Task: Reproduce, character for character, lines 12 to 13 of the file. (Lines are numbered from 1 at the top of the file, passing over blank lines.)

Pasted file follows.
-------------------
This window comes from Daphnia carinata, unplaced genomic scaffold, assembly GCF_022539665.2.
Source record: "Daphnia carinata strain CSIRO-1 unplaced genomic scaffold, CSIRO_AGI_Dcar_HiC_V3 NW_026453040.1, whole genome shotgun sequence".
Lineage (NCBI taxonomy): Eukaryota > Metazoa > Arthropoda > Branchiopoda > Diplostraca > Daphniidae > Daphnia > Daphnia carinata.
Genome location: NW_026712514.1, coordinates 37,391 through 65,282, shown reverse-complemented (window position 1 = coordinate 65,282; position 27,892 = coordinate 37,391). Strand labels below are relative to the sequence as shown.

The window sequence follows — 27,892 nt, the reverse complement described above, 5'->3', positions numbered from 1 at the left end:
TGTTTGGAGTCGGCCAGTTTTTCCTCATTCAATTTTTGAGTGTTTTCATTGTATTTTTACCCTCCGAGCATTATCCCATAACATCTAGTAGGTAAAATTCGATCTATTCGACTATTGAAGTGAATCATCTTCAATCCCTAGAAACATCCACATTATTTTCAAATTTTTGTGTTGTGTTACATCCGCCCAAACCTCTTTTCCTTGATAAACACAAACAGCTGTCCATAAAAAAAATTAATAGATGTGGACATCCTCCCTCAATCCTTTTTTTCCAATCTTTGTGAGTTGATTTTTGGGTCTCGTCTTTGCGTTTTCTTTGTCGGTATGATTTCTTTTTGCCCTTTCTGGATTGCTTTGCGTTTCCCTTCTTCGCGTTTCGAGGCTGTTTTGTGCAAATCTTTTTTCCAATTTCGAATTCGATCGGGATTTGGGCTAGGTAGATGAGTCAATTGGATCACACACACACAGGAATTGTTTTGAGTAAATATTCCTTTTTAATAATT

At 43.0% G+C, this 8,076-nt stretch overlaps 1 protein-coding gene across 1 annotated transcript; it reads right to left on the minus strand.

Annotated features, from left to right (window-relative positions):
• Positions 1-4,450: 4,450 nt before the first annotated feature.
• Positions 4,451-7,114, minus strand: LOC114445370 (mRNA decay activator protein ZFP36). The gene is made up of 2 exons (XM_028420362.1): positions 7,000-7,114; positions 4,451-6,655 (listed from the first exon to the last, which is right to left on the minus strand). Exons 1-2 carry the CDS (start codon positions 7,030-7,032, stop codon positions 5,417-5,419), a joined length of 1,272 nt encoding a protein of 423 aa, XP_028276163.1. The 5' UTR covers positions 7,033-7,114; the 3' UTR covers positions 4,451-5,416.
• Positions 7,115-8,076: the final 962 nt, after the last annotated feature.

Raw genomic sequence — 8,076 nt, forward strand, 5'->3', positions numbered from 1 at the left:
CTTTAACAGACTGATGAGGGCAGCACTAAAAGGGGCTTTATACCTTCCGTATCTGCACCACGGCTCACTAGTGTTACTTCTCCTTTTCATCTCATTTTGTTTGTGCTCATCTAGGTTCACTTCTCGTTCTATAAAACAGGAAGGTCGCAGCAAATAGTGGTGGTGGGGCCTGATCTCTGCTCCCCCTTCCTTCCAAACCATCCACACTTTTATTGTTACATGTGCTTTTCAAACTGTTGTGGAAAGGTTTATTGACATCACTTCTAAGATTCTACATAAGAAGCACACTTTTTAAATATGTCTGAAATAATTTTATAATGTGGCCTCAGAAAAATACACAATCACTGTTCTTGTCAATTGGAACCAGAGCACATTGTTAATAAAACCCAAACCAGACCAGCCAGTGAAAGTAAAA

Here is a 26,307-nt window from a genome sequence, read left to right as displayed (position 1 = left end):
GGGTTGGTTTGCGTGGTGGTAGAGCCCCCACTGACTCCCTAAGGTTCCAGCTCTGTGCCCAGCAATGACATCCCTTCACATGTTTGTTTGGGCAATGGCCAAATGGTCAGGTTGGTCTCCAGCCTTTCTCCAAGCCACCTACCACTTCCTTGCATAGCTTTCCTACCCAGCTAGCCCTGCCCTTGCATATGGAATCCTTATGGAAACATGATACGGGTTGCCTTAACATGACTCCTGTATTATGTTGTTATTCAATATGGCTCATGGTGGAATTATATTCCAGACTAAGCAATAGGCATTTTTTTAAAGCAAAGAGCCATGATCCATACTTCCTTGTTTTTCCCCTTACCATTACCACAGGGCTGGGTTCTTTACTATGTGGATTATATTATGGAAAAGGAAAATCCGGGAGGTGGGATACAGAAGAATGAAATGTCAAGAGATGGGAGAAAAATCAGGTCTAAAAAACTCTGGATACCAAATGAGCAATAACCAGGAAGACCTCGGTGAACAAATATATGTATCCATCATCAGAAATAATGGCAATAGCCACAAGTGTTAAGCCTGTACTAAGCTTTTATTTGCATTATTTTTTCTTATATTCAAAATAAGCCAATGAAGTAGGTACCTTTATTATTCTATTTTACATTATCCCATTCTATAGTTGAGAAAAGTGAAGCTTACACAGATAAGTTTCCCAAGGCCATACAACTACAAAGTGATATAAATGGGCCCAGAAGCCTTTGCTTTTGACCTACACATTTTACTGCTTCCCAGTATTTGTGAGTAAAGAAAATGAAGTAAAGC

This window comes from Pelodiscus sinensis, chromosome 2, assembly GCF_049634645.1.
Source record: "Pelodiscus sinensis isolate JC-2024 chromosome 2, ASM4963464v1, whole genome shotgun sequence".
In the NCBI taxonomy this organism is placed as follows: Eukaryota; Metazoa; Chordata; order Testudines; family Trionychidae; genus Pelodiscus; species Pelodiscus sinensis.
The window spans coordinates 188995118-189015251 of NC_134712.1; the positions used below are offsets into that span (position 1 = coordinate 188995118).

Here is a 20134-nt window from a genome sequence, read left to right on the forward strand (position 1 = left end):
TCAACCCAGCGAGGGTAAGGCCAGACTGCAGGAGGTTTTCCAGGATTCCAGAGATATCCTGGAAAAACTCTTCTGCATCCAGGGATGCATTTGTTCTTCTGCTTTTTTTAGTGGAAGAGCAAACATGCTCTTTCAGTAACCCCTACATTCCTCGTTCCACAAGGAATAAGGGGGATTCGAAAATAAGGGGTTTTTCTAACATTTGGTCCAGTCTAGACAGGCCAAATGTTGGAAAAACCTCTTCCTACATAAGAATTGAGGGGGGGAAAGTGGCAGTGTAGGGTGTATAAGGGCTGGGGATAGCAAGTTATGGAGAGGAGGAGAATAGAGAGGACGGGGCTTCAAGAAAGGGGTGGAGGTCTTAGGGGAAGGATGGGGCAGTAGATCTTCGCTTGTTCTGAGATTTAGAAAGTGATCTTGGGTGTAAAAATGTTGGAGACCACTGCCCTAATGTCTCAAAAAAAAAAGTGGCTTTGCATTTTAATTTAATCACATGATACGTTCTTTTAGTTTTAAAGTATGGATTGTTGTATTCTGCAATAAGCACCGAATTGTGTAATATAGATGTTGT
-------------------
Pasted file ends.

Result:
Raw genomic sequence — 8,076 nt, forward strand, 5'->3', positions numbered from 1 at the left:
CTTTAACAGACTGATGAGGGCAGCACTAAAAGGGGCTTTATACCTTCCGTATCTGCACCACGGCTCACTAGTGTTACTTCTCCTTTTCATCTCATTTTGTTTGTGCTCATCTAGGTTCACTTCTCGTTCTATAAAACAGGAAGGTCGCAGCAAATAGTGGTGGTGGGGCCTGATCTCTGCTCCCCCTTCCTTCCAAACCATCCACACTTTTATTGTTACATGTGCTTTTCAAACTGTTGTGGAAAGGTTTATTGACATCACTTCTAAGATTCTACATAAGAAGCACACTTTTTAAATATGTCTGAAATAATTTTATAATGTGGCCTCAGAAAAATACACAATCACTGTTCTTGTCAATTGGAACCAGAGCACATTGTTAATAAAACCCAAACCAGACCAGCCAGTGAAAGTAAAA